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Scientists are taught early in our training that criticism is a fundamental part of the job. What we are not usually trained to navigate, however, is public backlash, which is exactly what followed the publication of the comprehensive genomic sequencing results from the All of Us Research Program. The study aims to add the genomic information of 1 million volunteers from normally underrepresented genetic backgrounds to datasets that have been mostly constituted by people of European descent.

The publication faced public criticism almost instantaneously. At the heart of the matter is how the study presented the diversity of race and ethnicity in their dataset. It gets a little technical, but it focuses on the fact that the researchers used a type of graph called uniform manifold approximation and projection. UMAP reduces the complexity of a given dataset to something that can be plotted in a classic 2D graph. So UMAP is almost designed to find and exaggerate differences, creating new patterns that might not exist in the original data. In other words, the graph reinforces the misconception that races and ethnicity follow neatly distinct genetic components.


This misconception is often misused and exaggerated by people looking to validate racist or xenophobic views on the basis of “science.” Now, the discussion about UMAP has become much louder than the findings of the study, which discovered over 3,000 previously unknown mutations concerning 117 diseases.

There are sound scientific arguments both against and for using UMAP in this study, but the decision points to a much broader issue at hand: an inability of scientists to grasp the societal impacts of their research — often to the detriment of the people they attempt to help.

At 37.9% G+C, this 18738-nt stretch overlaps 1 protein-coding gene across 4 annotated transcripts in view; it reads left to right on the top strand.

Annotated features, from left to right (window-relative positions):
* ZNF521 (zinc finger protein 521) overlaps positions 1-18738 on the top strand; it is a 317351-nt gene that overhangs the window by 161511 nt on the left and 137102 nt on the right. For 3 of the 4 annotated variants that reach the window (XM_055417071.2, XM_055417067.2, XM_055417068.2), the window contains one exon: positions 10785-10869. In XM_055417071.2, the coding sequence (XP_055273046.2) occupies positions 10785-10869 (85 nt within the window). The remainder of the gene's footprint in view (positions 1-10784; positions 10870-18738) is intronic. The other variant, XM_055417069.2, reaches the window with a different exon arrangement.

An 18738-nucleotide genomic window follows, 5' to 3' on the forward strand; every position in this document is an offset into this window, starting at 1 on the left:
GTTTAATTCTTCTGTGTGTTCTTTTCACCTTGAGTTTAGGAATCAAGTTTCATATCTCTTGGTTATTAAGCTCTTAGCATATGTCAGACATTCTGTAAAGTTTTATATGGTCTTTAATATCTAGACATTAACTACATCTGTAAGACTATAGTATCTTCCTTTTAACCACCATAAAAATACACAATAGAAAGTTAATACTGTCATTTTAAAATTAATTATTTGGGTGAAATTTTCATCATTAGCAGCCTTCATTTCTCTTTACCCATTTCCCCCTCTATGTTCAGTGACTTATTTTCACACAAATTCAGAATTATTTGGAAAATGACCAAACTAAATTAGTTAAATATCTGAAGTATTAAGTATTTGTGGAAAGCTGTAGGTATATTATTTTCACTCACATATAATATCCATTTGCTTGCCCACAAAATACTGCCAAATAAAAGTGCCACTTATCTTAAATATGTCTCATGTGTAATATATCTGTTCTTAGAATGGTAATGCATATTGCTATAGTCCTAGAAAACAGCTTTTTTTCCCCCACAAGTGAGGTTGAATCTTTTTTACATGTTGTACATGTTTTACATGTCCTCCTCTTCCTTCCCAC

Discussions on how to properly handle genomic studies like All of Us are nothing new. From the moment the human genome was fully sequenced, there have been intense efforts to search for genetic causes for complex diseases. These genome-wide association studies (GWAS) have accelerated biomedical research by narrowing down specific mutations and their links to a specific pathology. But they have also been at the center of controversies — for instance, when they are misused by racist groups seeking to validate their views. There are no easy solutions for these thorny problems, but one place to start would be to bring more humanities experts into GWAS, particularly anthropologists, sociologists, and historians.


Scientific progress is often viewed as a neutral, apolitical, undogmatic endeavor made possible by researchers hyperfocused on finding answers. We see this best exemplified in initiatives prioritizing science, technology, engineering, and mathematics (STEM) above other areas of knowledge — the University of Florida recently used the unfortunate term “biomedical research evangelism.”

This narrow-minded approach, however, has and continues to pave the way for scientific racism to take place. Often rooted in flawed research, this has taken form in phrenology, justifications for slavery, and eugenics, all of which with devastating consequences.

But it can happen with good-faith, well-executed research, too. For scientists to ensure that even perfectly valid research is not co-opted and used to perpetrate violence, it is key to understand that science has been, is, and will continue to be embedded in its sociopolitical context.